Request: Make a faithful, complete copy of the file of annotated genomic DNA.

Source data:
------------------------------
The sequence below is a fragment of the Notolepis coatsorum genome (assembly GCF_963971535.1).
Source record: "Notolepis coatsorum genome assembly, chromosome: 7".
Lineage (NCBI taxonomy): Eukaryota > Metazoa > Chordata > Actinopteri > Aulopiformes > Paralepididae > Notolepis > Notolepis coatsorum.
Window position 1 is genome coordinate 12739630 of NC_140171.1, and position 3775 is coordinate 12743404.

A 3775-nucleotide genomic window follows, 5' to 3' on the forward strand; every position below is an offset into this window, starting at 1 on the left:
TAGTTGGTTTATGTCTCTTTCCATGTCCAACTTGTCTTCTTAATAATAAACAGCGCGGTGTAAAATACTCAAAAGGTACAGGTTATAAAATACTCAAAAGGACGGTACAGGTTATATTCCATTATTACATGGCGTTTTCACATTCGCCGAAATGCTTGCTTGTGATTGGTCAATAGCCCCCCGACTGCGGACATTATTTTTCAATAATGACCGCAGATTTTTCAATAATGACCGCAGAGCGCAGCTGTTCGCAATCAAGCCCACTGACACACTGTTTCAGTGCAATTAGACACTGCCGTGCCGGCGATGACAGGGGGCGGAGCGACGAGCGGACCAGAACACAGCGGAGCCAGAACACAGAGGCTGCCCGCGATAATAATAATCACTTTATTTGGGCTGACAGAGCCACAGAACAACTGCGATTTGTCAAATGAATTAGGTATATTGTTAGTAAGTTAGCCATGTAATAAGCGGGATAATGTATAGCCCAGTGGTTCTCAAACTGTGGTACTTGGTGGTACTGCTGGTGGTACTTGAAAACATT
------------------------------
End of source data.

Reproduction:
The sequence below is a fragment of the Notolepis coatsorum genome (assembly GCF_963971535.1).
Source record: "Notolepis coatsorum genome assembly, chromosome: 7".
Lineage (NCBI taxonomy): Eukaryota > Metazoa > Chordata > Actinopteri > Aulopiformes > Paralepididae > Notolepis > Notolepis coatsorum.
Window position 1 is genome coordinate 12739630 of NC_140171.1, and position 3775 is coordinate 12743404.

A 3775-nucleotide genomic window follows, 5' to 3' on the forward strand; every position below is an offset into this window, starting at 1 on the left:
TAGTTGGTTTATGTCTCTTTCCATGTCCAACTTGTCTTCTTAATAATAAACAGCGCGGTGTAAAATACTCAAAAGGTACAGGTTATAAAATACTCAAAAGGACGGTACAGGTTATATTCCATTATTACATGGCGTTTTCACATTCGCCGAAATGCTTGCTTGTGATTGGTCAATAGCCCCCCGACTGCGGACATTATTTTTCAATAATGACCGCAGATTTTTCAATAATGACCGCAGAGCGCAGCTGTTCGCAATCAAGCCCACTGACACACTGTTTCAGTGCAATTAGACACTGCCGTGCCGGCGATGACAGGGGGCGGAGCGACGAGCGGACCAGAACACAGCGGAGCCAGAACACAGAGGCTGCCCGCGATAATAATAATCACTTTATTTGGGCTGACAGAGCCACAGAACAACTGCGATTTGTCAAATGAATTAGGTATATTGTTAGTAAGTTAGCCATGTAATAAGCGGGATAATGTATAGCCCAGTGGTTCTCAAACTGTGGTACTTGGTGGTACTGCTGGTGGTACTTGAAAACATT